After developing exotic residential and plush commercial complexes, Royal Palms Estate will be giving Mumbai its first gem and jewellery SEZ at Goregaon, Mumbai. The move comes after the inter-ministerial Board of Approvals for SEZ’s giving clearance to the Royal Palms Gem & Jewelry SEZ on June 5, 2007.
The gem and jewellery trade is the highest foreign exchange earner for the country, with Mumbai having the largest share. Of late, though, the gem and jewellery business has been shifting out of Mumbai to other areas like Surat and Jaipur. In fact, there is a threat of India itself losing a larger slice of the business to countries like Saudi Arabia (Dubai) and China.
“The government’s move to clear SEZs in this industry comes as a positive sign and will enable the industry to be more competitive globally – especially in these times of appreciating rupee,” says Dilawar Nensey, joint managing director, Royal Palms India, which has already assigned the designing work to Singapore-based MA Architects, who have projects like Shopping Mall Orchard Road at Singapore, Resort Hotel in Thailand, Spa Hotel in Vietnam, and Nanhu Golf Villa at China to their credit.
The SEZ at Royal Palms will be spread over 25 acres of 100 per cent pollution-free zone, with total constructed area of 25 lakh square feet. In the first phase, Royal Palms will construct 12.5 lakh square feet, targeted to be complete by March 2009; the balance will be ready by December 2010. The total capital outlay is estimated to be Rs 400 crore, which is to be raised from internal accruals and debt. Talking about the tenants, Nensey says, “This is a gem and jewellery-dedicated SEZ that Royal Palms plans to develop, operate and maintain on private land within the Royal Palms complex, and, hence, we are planning only lease of units and not outright sale.”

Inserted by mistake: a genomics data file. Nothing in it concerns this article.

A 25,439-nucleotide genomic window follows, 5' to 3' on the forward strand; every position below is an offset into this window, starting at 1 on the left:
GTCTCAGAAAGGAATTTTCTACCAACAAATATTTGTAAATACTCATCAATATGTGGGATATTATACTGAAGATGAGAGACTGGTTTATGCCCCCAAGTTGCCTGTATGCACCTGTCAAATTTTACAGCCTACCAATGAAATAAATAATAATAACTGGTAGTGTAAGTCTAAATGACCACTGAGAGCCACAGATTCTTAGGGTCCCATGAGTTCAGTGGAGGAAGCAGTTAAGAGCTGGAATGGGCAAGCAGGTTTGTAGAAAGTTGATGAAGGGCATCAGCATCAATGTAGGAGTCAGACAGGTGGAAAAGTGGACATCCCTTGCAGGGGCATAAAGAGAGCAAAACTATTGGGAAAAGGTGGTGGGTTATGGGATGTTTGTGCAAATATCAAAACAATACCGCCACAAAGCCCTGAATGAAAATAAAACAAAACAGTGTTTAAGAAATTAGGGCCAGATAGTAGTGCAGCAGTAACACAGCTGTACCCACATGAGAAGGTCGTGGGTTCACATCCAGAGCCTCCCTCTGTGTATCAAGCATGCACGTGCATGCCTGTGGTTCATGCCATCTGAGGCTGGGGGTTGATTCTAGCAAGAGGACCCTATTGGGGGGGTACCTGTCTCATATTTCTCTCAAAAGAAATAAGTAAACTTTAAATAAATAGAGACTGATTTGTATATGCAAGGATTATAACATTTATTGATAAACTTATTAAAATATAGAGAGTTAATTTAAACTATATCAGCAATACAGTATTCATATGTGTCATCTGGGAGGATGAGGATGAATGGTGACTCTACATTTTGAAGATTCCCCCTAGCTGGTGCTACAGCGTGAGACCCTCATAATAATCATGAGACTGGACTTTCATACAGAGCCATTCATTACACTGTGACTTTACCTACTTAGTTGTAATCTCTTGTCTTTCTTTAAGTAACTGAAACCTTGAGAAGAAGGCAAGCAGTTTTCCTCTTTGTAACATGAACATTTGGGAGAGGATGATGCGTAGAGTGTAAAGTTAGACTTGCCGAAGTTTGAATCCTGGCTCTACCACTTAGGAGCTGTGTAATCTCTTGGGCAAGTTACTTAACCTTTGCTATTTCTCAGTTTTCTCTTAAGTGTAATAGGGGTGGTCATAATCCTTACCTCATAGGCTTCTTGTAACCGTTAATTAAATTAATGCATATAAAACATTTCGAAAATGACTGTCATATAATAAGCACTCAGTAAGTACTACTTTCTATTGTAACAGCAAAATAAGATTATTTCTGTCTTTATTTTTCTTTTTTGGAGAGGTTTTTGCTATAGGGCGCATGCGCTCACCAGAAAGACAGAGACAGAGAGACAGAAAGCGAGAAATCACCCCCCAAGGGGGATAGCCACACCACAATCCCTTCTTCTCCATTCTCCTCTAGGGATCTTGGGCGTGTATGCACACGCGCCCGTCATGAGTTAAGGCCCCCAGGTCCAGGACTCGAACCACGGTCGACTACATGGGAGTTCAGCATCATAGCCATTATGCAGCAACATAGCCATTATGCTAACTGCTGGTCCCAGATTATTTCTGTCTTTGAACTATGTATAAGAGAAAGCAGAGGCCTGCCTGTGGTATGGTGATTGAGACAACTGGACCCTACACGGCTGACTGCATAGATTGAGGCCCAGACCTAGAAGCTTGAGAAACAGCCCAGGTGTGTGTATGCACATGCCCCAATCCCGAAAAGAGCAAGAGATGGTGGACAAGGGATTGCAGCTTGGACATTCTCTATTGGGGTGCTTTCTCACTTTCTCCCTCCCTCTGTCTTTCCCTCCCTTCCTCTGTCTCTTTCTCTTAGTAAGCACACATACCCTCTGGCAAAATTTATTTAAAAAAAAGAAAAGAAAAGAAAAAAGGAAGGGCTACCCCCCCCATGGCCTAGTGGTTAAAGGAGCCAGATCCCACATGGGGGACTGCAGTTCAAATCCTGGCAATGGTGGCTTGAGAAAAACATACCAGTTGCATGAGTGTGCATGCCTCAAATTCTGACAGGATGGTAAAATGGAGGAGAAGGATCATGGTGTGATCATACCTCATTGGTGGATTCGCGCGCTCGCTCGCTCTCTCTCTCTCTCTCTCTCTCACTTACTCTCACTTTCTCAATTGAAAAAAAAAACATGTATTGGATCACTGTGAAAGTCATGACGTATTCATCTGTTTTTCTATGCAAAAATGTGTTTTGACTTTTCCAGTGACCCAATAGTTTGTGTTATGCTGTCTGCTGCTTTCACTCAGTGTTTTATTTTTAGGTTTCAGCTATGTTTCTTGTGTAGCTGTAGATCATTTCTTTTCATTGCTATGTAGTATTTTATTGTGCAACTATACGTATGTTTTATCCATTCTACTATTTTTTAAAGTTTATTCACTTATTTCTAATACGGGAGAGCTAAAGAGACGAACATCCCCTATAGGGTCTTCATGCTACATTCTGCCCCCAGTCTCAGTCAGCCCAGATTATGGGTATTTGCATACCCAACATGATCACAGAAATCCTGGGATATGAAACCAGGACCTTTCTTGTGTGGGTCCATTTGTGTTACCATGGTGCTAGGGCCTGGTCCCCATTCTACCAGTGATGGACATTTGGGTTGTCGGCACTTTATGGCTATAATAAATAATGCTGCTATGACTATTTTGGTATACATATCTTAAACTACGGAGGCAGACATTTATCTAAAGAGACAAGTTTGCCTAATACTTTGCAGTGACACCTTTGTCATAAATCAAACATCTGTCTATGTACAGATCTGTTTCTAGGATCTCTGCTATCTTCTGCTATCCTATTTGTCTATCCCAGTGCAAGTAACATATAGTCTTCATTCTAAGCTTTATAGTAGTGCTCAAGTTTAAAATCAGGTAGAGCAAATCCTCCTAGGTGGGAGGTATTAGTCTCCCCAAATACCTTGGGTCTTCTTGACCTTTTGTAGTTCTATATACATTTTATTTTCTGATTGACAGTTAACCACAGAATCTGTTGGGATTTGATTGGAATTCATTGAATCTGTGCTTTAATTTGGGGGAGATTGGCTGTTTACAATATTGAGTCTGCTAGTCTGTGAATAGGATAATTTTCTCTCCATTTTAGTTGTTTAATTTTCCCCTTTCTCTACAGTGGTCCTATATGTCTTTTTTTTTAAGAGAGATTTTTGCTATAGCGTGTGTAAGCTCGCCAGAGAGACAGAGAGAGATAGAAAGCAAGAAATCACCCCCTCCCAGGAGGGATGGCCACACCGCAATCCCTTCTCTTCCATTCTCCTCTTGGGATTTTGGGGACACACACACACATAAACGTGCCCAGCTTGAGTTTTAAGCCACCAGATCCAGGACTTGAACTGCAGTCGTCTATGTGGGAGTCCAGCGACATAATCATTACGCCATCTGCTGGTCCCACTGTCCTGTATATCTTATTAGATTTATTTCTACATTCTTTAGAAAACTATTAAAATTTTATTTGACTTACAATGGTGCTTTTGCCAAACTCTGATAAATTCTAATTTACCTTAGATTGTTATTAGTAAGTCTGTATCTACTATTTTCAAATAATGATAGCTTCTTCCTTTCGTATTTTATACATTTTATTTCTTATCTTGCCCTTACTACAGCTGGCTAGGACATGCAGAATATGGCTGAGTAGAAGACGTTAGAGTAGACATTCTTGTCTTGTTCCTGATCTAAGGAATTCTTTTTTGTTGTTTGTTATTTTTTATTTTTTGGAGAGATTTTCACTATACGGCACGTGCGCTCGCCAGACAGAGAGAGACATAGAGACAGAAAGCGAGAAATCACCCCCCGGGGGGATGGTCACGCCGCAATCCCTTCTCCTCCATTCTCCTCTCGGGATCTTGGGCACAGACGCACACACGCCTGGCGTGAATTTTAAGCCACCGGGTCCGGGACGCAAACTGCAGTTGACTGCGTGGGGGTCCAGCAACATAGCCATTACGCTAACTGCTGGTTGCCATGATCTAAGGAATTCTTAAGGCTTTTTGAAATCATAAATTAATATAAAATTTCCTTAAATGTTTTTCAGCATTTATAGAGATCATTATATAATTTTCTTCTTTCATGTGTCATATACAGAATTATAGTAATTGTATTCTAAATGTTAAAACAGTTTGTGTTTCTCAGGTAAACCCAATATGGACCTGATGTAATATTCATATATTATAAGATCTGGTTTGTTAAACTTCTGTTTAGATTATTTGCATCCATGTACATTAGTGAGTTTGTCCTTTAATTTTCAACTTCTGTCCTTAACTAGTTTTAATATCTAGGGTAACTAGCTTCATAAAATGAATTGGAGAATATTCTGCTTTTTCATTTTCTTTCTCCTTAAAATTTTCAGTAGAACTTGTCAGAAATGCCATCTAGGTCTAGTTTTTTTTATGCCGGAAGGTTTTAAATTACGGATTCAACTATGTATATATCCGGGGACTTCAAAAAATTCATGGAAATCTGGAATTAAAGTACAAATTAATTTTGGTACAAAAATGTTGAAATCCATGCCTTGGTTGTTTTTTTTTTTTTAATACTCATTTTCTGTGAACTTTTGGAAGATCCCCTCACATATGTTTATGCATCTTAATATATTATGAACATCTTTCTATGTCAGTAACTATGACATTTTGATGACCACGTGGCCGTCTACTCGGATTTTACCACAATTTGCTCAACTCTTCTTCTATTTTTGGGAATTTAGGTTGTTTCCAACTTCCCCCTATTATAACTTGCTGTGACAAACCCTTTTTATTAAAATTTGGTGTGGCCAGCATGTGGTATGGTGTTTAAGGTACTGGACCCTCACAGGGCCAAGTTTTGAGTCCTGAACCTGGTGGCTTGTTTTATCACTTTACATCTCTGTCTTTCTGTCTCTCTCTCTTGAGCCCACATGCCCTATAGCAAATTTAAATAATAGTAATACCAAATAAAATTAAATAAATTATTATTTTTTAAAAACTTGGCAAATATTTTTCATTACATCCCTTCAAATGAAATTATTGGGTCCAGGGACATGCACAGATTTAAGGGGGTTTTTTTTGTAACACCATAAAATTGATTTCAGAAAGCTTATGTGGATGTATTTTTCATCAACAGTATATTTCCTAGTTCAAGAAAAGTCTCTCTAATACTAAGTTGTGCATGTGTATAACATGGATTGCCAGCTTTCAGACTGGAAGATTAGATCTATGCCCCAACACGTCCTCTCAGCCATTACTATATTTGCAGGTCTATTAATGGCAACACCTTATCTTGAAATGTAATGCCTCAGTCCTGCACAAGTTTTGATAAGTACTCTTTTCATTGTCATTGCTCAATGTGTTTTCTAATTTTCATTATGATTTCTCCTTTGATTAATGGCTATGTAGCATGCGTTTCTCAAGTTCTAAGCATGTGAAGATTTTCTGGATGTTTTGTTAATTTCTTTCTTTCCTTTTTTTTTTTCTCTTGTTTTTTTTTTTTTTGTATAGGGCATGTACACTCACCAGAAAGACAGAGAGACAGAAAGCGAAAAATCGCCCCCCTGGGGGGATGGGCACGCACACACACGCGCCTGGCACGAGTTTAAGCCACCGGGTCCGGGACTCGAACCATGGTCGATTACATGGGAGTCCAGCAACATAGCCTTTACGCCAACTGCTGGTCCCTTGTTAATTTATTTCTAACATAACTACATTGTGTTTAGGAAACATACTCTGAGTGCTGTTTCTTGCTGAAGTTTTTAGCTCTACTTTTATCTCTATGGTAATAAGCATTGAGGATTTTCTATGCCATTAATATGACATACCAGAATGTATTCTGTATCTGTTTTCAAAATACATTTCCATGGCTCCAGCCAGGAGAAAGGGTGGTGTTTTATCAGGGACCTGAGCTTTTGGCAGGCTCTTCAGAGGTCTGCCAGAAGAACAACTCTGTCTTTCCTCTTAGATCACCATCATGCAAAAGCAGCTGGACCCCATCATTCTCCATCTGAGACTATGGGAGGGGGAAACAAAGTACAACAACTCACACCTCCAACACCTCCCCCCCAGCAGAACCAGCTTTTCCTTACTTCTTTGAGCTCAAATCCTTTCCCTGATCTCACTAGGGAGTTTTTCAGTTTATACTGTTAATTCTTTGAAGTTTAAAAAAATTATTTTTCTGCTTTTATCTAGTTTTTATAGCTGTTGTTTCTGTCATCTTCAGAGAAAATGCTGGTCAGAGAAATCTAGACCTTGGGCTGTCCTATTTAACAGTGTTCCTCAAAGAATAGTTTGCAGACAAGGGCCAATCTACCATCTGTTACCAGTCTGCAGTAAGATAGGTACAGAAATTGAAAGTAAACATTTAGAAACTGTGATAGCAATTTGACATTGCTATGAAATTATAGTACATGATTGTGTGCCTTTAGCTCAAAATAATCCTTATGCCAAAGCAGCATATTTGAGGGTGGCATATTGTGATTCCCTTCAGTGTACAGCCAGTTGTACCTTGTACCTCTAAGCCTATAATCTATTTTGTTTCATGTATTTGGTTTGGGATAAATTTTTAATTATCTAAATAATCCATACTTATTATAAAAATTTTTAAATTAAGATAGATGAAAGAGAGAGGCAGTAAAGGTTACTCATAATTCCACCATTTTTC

“We plan to make units of the size of 1,000 square feet to 10,000 square feet, and cater to the small, unorganised players who generally are unable to move into high-value, fully developed SEZs. The SEZ will give such players an opportunity to take advantage of cluster and common infrastructure benefits,” Nensey added.
The cluster and common infrastructure benefits include five-star hotels (4,000-room capacity by 2008), recreational clubs and facilities, decent road connectivity, a school, a hospital, functional and occupied residential, commercial and township infrastructure, over 500 service apartments on rental basis, and a 300,000 square feet mall. An SEZ backed by such facilities of an integrated township, offering a single-point solution to all the needs of the gem and jewellery sector, is expected to create a niche in the industry.